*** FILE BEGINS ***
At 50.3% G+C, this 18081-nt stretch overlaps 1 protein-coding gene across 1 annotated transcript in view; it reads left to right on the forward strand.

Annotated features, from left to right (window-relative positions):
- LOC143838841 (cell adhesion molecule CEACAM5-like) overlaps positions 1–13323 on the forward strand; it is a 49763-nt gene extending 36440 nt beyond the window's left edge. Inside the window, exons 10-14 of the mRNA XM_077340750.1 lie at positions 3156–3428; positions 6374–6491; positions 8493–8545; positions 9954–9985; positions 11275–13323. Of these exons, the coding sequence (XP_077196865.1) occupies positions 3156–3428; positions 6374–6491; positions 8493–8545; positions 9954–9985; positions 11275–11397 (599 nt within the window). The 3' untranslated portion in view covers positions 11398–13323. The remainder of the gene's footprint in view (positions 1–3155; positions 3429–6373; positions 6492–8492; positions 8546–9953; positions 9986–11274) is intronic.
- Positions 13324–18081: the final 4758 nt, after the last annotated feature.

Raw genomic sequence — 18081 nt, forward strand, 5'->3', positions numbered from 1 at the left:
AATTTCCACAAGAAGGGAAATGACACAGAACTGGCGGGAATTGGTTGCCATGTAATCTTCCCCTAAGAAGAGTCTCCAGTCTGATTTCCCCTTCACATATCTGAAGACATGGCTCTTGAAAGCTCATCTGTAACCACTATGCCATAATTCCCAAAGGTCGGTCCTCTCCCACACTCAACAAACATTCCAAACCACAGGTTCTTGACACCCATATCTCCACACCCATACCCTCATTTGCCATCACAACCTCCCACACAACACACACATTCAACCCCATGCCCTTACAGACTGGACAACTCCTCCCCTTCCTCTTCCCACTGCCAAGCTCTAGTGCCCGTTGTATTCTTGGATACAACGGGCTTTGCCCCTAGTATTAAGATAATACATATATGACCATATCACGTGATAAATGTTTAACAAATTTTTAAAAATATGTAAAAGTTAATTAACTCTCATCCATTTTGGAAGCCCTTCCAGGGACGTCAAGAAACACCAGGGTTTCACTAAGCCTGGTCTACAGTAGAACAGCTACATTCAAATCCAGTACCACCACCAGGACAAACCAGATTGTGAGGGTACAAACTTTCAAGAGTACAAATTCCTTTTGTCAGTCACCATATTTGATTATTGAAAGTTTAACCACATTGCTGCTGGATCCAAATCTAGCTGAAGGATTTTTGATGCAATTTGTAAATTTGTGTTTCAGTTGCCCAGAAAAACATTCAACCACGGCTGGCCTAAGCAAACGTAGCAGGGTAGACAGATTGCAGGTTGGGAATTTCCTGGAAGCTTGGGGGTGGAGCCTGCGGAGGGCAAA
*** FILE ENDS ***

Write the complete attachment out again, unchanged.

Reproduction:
At 50.3% G+C, this 18081-nt stretch overlaps 1 protein-coding gene across 1 annotated transcript in view; it reads left to right on the forward strand.

Annotated features, from left to right (window-relative positions):
- LOC143838841 (cell adhesion molecule CEACAM5-like) overlaps positions 1–13323 on the forward strand; it is a 49763-nt gene extending 36440 nt beyond the window's left edge. Inside the window, exons 10-14 of the mRNA XM_077340750.1 lie at positions 3156–3428; positions 6374–6491; positions 8493–8545; positions 9954–9985; positions 11275–13323. Of these exons, the coding sequence (XP_077196865.1) occupies positions 3156–3428; positions 6374–6491; positions 8493–8545; positions 9954–9985; positions 11275–11397 (599 nt within the window). The 3' untranslated portion in view covers positions 11398–13323. The remainder of the gene's footprint in view (positions 1–3155; positions 3429–6373; positions 6492–8492; positions 8546–9953; positions 9986–11274) is intronic.
- Positions 13324–18081: the final 4758 nt, after the last annotated feature.

Raw genomic sequence — 18081 nt, forward strand, 5'->3', positions numbered from 1 at the left:
AATTTCCACAAGAAGGGAAATGACACAGAACTGGCGGGAATTGGTTGCCATGTAATCTTCCCCTAAGAAGAGTCTCCAGTCTGATTTCCCCTTCACATATCTGAAGACATGGCTCTTGAAAGCTCATCTGTAACCACTATGCCATAATTCCCAAAGGTCGGTCCTCTCCCACACTCAACAAACATTCCAAACCACAGGTTCTTGACACCCATATCTCCACACCCATACCCTCATTTGCCATCACAACCTCCCACACAACACACACATTCAACCCCATGCCCTTACAGACTGGACAACTCCTCCCCTTCCTCTTCCCACTGCCAAGCTCTAGTGCCCGTTGTATTCTTGGATACAACGGGCTTTGCCCCTAGTATTAAGATAATACATATATGACCATATCACGTGATAAATGTTTAACAAATTTTTAAAAATATGTAAAAGTTAATTAACTCTCATCCATTTTGGAAGCCCTTCCAGGGACGTCAAGAAACACCAGGGTTTCACTAAGCCTGGTCTACAGTAGAACAGCTACATTCAAATCCAGTACCACCACCAGGACAAACCAGATTGTGAGGGTACAAACTTTCAAGAGTACAAATTCCTTTTGTCAGTCACCATATTTGATTATTGAAAGTTTAACCACATTGCTGCTGGATCCAAATCTAGCTGAAGGATTTTTGATGCAATTTGTAAATTTGTGTTTCAGTTGCCCAGAAAAACATTCAACCACGGCTGGCCTAAGCAAACGTAGCAGGGTAGACAGATTGCAGGTTGGGAATTTCCTGGAAGCTTGGGGGTGGAGCCTGCGGAGGGCAAA